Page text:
Tyson, 47, was due in London this week as part of a promotional tour for his new autobiography Undisputed Truth, which was set to include a photocall with journalists and a book signing at Waterstones.
His publishers said that recent changes to UK immigration laws meant he was now unable to travel to the country and has been re-routed to Paris instead.
Tweets posted on Tyson’s official Twitter account as recently as Friday suggested the boxer was unaware he would be hit by the changes.
He wrote: “So, UK fans, who is brave enough to get in the ring and ask me a question?”
And then in subsequent tweets added: “Tweet me a question with #UndisputedTruthBook in it. The 5 best get to step in the ring & ask me it in person” and “Ok, lots of questions there. If you’ve won, @harpercollinsUK will be in touch soon. Thanks everyone for participating.”
A spokesman for HarperCollins said: “There was a change in the UK immigration law in December 2012, of which we were unaware. For this reason Mike had to change location to Paris to salvage his press obligations for the UK.”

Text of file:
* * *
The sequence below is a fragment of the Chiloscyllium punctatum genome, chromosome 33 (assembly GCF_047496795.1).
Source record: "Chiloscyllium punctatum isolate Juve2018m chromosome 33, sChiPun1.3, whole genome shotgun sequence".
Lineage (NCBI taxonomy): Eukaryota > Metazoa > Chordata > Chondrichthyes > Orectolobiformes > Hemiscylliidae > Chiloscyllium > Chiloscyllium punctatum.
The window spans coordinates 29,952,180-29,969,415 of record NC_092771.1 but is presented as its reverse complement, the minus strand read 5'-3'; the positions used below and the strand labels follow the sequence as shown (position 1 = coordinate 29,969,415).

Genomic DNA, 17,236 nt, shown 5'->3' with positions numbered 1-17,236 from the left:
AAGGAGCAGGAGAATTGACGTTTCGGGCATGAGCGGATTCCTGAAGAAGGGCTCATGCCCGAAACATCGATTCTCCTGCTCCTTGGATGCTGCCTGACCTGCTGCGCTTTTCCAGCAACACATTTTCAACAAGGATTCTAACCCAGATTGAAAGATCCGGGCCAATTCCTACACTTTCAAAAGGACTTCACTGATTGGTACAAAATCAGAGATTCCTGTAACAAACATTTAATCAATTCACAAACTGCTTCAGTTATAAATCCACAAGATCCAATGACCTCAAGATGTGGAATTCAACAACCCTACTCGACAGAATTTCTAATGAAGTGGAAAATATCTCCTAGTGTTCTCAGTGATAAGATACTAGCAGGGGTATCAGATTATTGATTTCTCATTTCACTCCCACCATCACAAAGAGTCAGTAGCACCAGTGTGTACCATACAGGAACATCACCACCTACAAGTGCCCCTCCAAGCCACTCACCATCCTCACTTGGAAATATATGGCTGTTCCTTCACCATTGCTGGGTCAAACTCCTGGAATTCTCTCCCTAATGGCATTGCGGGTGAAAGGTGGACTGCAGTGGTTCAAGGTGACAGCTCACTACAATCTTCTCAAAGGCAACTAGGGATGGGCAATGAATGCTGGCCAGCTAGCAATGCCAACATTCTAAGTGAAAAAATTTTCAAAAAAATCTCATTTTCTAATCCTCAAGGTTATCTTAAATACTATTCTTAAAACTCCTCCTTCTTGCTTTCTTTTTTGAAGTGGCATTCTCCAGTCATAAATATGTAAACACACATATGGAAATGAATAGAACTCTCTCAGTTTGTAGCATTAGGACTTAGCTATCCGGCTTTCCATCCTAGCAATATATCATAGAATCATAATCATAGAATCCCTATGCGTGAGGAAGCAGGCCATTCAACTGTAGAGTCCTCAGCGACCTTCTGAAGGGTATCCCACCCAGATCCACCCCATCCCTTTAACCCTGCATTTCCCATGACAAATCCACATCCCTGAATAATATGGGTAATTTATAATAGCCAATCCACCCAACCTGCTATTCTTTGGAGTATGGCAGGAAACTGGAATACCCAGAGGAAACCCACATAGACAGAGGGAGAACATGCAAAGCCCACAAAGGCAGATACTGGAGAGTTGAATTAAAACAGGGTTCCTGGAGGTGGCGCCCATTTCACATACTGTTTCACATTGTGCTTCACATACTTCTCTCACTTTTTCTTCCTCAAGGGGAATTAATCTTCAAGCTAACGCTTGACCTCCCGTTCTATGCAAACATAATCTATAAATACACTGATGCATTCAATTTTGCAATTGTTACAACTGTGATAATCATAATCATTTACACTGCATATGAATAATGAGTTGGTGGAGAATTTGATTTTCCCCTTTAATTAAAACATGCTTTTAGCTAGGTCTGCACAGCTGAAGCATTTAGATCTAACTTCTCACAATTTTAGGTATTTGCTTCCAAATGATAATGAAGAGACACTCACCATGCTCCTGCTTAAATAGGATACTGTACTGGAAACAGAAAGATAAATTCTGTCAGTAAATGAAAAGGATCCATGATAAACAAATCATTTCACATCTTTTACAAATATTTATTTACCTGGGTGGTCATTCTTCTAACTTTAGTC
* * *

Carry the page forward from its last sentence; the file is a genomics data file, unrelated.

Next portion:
Tyson is currently booked in for a British tour for his one-man Broadway show, directed by Spike Lee, which is scheduled for eight nights in March next year in London, Glasgow and Manchester.
He was convicted in 1992 for the rape of a teenage beauty queen and served three years of a six-year sentence. He also has convictions for assault, cocaine possession and driving under the influence.
Under the new immigration rules, any person who has been sentenced to more than four years in prison is barred from entering the country.
The explosive boxer was the youngest man ever to become heavyweight champion of the world when he beat Trevor Berbick in 1986, aged just 20. But, throughout his career, he also courted controversy. He bit opponent Evander Holyfield’s ear, went bankrupt, lost his four-year-old daughter in a tragic domestic accident, and was jailed.
A Home Office spokeswoman said: “We would not comment on the details of an individual case. We reserve the right to refuse entry to the UK to anyone who is convicted of serious criminal offences.
“In December 2012 we toughened up the rules on entering the UK, replacing the previous discretionary approach with a clearer, stronger framework including mandatory refusals based on the length of, and time since, sentence.”